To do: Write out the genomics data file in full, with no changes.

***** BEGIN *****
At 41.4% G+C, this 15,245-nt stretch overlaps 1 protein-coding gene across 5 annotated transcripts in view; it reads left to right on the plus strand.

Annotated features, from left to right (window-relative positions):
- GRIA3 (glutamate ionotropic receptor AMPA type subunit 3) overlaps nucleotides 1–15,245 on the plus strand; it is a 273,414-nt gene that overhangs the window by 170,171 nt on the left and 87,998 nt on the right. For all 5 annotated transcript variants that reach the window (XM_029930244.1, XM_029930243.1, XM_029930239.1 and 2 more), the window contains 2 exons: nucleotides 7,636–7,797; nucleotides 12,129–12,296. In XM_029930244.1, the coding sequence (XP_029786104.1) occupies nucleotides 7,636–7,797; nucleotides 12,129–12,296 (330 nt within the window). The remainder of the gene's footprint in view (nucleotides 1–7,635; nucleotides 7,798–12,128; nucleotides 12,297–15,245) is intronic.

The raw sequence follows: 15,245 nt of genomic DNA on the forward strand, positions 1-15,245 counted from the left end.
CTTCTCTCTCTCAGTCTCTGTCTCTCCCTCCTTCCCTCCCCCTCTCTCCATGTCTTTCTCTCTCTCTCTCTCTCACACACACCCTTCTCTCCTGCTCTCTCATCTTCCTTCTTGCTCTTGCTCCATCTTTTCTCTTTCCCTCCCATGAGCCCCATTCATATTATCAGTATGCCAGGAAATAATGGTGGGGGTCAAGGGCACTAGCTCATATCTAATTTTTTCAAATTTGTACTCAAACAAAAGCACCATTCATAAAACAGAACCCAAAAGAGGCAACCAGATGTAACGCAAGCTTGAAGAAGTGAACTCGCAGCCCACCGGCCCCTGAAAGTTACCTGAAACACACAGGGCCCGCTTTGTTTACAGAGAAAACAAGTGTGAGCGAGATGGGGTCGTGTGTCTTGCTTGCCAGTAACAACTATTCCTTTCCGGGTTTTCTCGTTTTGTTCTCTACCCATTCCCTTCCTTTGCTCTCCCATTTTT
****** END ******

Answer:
At 41.4% G+C, this 15,245-nt stretch overlaps 1 protein-coding gene across 5 annotated transcripts in view; it reads left to right on the plus strand.

Annotated features, from left to right (window-relative positions):
- GRIA3 (glutamate ionotropic receptor AMPA type subunit 3) overlaps nucleotides 1–15,245 on the plus strand; it is a 273,414-nt gene that overhangs the window by 170,171 nt on the left and 87,998 nt on the right. For all 5 annotated transcript variants that reach the window (XM_029930244.1, XM_029930243.1, XM_029930239.1 and 2 more), the window contains 2 exons: nucleotides 7,636–7,797; nucleotides 12,129–12,296. In XM_029930244.1, the coding sequence (XP_029786104.1) occupies nucleotides 7,636–7,797; nucleotides 12,129–12,296 (330 nt within the window). The remainder of the gene's footprint in view (nucleotides 1–7,635; nucleotides 7,798–12,128; nucleotides 12,297–15,245) is intronic.

The raw sequence follows: 15,245 nt of genomic DNA on the forward strand, positions 1-15,245 counted from the left end.
CTTCTCTCTCTCAGTCTCTGTCTCTCCCTCCTTCCCTCCCCCTCTCTCCATGTCTTTCTCTCTCTCTCTCTCTCACACACACCCTTCTCTCCTGCTCTCTCATCTTCCTTCTTGCTCTTGCTCCATCTTTTCTCTTTCCCTCCCATGAGCCCCATTCATATTATCAGTATGCCAGGAAATAATGGTGGGGGTCAAGGGCACTAGCTCATATCTAATTTTTTCAAATTTGTACTCAAACAAAAGCACCATTCATAAAACAGAACCCAAAAGAGGCAACCAGATGTAACGCAAGCTTGAAGAAGTGAACTCGCAGCCCACCGGCCCCTGAAAGTTACCTGAAACACACAGGGCCCGCTTTGTTTACAGAGAAAACAAGTGTGAGCGAGATGGGGTCGTGTGTCTTGCTTGCCAGTAACAACTATTCCTTTCCGGGTTTTCTCGTTTTGTTCTCTACCCATTCCCTTCCTTTGCTCTCCCATTTTT